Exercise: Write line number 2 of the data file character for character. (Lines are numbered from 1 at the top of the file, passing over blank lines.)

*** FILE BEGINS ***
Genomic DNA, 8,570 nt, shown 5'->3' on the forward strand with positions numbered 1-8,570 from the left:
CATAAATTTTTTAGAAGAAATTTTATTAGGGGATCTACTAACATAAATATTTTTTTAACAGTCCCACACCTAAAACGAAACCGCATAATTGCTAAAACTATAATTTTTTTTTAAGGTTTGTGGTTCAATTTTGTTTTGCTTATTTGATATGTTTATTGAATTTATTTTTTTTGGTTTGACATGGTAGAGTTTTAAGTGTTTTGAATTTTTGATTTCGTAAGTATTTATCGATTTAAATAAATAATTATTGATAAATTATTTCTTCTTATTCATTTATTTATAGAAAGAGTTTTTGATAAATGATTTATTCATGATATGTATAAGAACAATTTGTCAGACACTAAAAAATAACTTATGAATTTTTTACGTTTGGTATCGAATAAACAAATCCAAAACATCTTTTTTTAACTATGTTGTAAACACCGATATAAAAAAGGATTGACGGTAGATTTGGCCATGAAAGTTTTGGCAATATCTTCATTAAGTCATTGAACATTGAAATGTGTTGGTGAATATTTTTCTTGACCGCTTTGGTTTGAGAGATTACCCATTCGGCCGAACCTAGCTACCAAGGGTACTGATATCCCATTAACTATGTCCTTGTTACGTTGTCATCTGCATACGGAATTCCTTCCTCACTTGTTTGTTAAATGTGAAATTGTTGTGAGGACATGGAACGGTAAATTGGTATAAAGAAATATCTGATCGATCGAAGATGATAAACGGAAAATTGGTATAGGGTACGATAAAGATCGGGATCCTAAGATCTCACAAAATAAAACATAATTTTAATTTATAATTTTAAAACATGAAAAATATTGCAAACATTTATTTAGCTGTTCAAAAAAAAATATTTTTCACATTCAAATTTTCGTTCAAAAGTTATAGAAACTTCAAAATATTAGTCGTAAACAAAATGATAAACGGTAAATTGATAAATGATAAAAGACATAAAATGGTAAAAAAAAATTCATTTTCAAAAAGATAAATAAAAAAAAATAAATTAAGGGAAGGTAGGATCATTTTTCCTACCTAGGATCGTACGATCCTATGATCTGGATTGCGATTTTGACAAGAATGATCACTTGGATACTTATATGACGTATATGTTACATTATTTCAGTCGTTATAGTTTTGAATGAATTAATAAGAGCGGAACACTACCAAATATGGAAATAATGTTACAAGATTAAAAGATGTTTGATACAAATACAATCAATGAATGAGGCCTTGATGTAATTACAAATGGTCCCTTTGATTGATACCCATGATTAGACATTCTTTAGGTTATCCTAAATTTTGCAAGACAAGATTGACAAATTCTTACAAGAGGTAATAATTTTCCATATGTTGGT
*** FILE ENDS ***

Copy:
CATAAATTTTTTAGAAGAAATTTTATTAGGGGATCTACTAACATAAATATTTTTTTAACAGTCCCACACCTAAAACGAAACCGCATAATTGCTAAAACTATAATTTTTTTTTAAGGTTTGTGGTTCAATTTTGTTTTGCTTATTTGATATGTTTATTGAATTTATTTTTTTTGGTTTGACATGGTAGAGTTTTAAGTGTTTTGAATTTTTGATTTCGTAAGTATTTATCGATTTAAATAAATAATTATTGATAAATTATTTCTTCTTATTCATTTATTTATAGAAAGAGTTTTTGATAAATGATTTATTCATGATATGTATAAGAACAATTTGTCAGACACTAAAAAATAACTTATGAATTTTTTACGTTTGGTATCGAATAAACAAATCCAAAACATCTTTTTTTAACTATGTTGTAAACACCGATATAAAAAAGGATTGACGGTAGATTTGGCCATGAAAGTTTTGGCAATATCTTCATTAAGTCATTGAACATTGAAATGTGTTGGTGAATATTTTTCTTGACCGCTTTGGTTTGAGAGATTACCCATTCGGCCGAACCTAGCTACCAAGGGTACTGATATCCCATTAACTATGTCCTTGTTACGTTGTCATCTGCATACGGAATTCCTTCCTCACTTGTTTGTTAAATGTGAAATTGTTGTGAGGACATGGAACGGTAAATTGGTATAAAGAAATATCTGATCGATCGAAGATGATAAACGGAAAATTGGTATAGGGTACGATAAAGATCGGGATCCTAAGATCTCACAAAATAAAACATAATTTTAATTTATAATTTTAAAACATGAAAAATATTGCAAACATTTATTTAGCTGTTCAAAAAAAAATATTTTTCACATTCAAATTTTCGTTCAAAAGTTATAGAAACTTCAAAATATTAGTCGTAAACAAAATGATAAACGGTAAATTGATAAATGATAAAAGACATAAAATGGTAAAAAAAAATTCATTTTCAAAAAGATAAATAAAAAAAAATAAATTAAGGGAAGGTAGGATCATTTTTCCTACCTAGGATCGTACGATCCTATGATCTGGATTGCGATTTTGACAAGAATGATCACTTGGATACTTATATGACGTATATGTTACATTATTTCAGTCGTTATAGTTTTGAATGAATTAATAAGAGCGGAACACTACCAAATATGGAAATAATGTTACAAGATTAAAAGATGTTTGATACAAATACAATCAATGAATGAGGCCTTGATGTAATTACAAATGGTCCCTTTGATTGATACCCATGATTAGACATTCTTTAGGTTATCCTAAATTTTGCAAGACAAGATTGACAAATTCTTACAAGAGGTAATAATTTTCCATATGTTGGT